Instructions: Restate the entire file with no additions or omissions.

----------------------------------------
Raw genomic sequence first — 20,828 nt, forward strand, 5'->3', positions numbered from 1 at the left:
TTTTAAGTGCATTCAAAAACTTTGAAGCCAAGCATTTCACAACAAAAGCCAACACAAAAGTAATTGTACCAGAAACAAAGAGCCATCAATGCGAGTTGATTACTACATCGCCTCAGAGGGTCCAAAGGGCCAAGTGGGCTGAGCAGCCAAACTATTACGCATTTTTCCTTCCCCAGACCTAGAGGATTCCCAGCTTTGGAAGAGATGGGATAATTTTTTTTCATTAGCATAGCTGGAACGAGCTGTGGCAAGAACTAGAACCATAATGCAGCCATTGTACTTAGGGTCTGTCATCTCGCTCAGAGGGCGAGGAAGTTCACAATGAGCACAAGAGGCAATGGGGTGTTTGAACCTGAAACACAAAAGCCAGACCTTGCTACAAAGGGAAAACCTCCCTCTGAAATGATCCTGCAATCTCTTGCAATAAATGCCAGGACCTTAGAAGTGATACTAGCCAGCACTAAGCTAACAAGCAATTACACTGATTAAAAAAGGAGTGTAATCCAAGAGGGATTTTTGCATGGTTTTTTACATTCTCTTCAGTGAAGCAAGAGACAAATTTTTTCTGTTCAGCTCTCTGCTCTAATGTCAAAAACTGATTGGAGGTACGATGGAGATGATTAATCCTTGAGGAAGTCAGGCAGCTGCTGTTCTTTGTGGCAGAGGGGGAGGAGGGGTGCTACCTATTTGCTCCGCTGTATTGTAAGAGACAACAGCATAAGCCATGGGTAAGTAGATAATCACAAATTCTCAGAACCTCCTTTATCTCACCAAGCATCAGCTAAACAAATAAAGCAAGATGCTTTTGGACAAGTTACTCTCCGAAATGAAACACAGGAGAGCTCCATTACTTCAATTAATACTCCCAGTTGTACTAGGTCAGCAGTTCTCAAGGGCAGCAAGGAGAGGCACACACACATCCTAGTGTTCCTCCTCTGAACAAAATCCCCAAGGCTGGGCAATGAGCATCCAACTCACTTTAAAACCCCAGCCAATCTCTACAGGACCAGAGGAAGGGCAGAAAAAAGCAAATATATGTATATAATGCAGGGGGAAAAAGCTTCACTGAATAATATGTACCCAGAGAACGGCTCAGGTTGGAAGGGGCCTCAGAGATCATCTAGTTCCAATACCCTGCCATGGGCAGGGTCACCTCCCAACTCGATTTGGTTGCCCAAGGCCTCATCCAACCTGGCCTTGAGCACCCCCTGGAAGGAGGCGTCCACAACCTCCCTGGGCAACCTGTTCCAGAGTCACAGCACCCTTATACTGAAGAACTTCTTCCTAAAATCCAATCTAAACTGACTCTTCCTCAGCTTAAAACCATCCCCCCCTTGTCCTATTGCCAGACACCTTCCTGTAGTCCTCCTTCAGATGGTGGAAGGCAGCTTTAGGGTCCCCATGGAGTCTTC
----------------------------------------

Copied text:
Raw genomic sequence first — 20,828 nt, forward strand, 5'->3', positions numbered from 1 at the left:
TTTTAAGTGCATTCAAAAACTTTGAAGCCAAGCATTTCACAACAAAAGCCAACACAAAAGTAATTGTACCAGAAACAAAGAGCCATCAATGCGAGTTGATTACTACATCGCCTCAGAGGGTCCAAAGGGCCAAGTGGGCTGAGCAGCCAAACTATTACGCATTTTTCCTTCCCCAGACCTAGAGGATTCCCAGCTTTGGAAGAGATGGGATAATTTTTTTTCATTAGCATAGCTGGAACGAGCTGTGGCAAGAACTAGAACCATAATGCAGCCATTGTACTTAGGGTCTGTCATCTCGCTCAGAGGGCGAGGAAGTTCACAATGAGCACAAGAGGCAATGGGGTGTTTGAACCTGAAACACAAAAGCCAGACCTTGCTACAAAGGGAAAACCTCCCTCTGAAATGATCCTGCAATCTCTTGCAATAAATGCCAGGACCTTAGAAGTGATACTAGCCAGCACTAAGCTAACAAGCAATTACACTGATTAAAAAAGGAGTGTAATCCAAGAGGGATTTTTGCATGGTTTTTTACATTCTCTTCAGTGAAGCAAGAGACAAATTTTTTCTGTTCAGCTCTCTGCTCTAATGTCAAAAACTGATTGGAGGTACGATGGAGATGATTAATCCTTGAGGAAGTCAGGCAGCTGCTGTTCTTTGTGGCAGAGGGGGAGGAGGGGTGCTACCTATTTGCTCCGCTGTATTGTAAGAGACAACAGCATAAGCCATGGGTAAGTAGATAATCACAAATTCTCAGAACCTCCTTTATCTCACCAAGCATCAGCTAAACAAATAAAGCAAGATGCTTTTGGACAAGTTACTCTCCGAAATGAAACACAGGAGAGCTCCATTACTTCAATTAATACTCCCAGTTGTACTAGGTCAGCAGTTCTCAAGGGCAGCAAGGAGAGGCACACACACATCCTAGTGTTCCTCCTCTGAACAAAATCCCCAAGGCTGGGCAATGAGCATCCAACTCACTTTAAAACCCCAGCCAATCTCTACAGGACCAGAGGAAGGGCAGAAAAAAGCAAATATATGTATATAATGCAGGGGGAAAAAGCTTCACTGAATAATATGTACCCAGAGAACGGCTCAGGTTGGAAGGGGCCTCAGAGATCATCTAGTTCCAATACCCTGCCATGGGCAGGGTCACCTCCCAACTCGATTTGGTTGCCCAAGGCCTCATCCAACCTGGCCTTGAGCACCCCCTGGAAGGAGGCGTCCACAACCTCCCTGGGCAACCTGTTCCAGAGTCACAGCACCCTTATACTGAAGAACTTCTTCCTAAAATCCAATCTAAACTGACTCTTCCTCAGCTTAAAACCATCCCCCCCTTGTCCTATTGCCAGACACCTTCCTGTAGTCCTCCTTCAGATGGTGGAAGGCAGCTTTAGGGTCCCCATGGAGTCTTC